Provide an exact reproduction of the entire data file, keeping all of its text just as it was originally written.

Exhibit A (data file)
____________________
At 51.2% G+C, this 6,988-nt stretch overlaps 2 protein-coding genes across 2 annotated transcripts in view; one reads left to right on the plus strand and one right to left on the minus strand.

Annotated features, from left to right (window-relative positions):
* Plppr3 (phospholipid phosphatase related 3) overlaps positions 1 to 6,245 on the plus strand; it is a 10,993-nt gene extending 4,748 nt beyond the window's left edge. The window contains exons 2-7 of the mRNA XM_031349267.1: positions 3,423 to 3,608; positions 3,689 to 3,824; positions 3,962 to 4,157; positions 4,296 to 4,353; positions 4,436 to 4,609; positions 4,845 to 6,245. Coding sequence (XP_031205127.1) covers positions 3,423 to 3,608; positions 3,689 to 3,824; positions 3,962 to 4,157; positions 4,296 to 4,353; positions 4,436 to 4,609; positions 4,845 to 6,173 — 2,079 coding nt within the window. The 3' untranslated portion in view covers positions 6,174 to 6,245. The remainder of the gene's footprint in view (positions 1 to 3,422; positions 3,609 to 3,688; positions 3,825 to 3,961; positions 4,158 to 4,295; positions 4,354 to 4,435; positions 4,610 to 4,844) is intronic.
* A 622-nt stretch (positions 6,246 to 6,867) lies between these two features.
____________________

At 51.2% G+C, this 6,988-nt stretch overlaps 2 protein-coding genes across 2 annotated transcripts in view; one reads left to right on the plus strand and one right to left on the minus strand.

Annotated features, from left to right (window-relative positions):
* Plppr3 (phospholipid phosphatase related 3) overlaps positions 1 to 6,245 on the plus strand; it is a 10,993-nt gene extending 4,748 nt beyond the window's left edge. The window contains exons 2-7 of the mRNA XM_031349267.1: positions 3,423 to 3,608; positions 3,689 to 3,824; positions 3,962 to 4,157; positions 4,296 to 4,353; positions 4,436 to 4,609; positions 4,845 to 6,245. Coding sequence (XP_031205127.1) covers positions 3,423 to 3,608; positions 3,689 to 3,824; positions 3,962 to 4,157; positions 4,296 to 4,353; positions 4,436 to 4,609; positions 4,845 to 6,173 — 2,079 coding nt within the window. The 3' untranslated portion in view covers positions 6,174 to 6,245. The remainder of the gene's footprint in view (positions 1 to 3,422; positions 3,609 to 3,688; positions 3,825 to 3,961; positions 4,158 to 4,295; positions 4,354 to 4,435; positions 4,610 to 4,844) is intronic.
* A 622-nt stretch (positions 6,246 to 6,867) lies between these two features.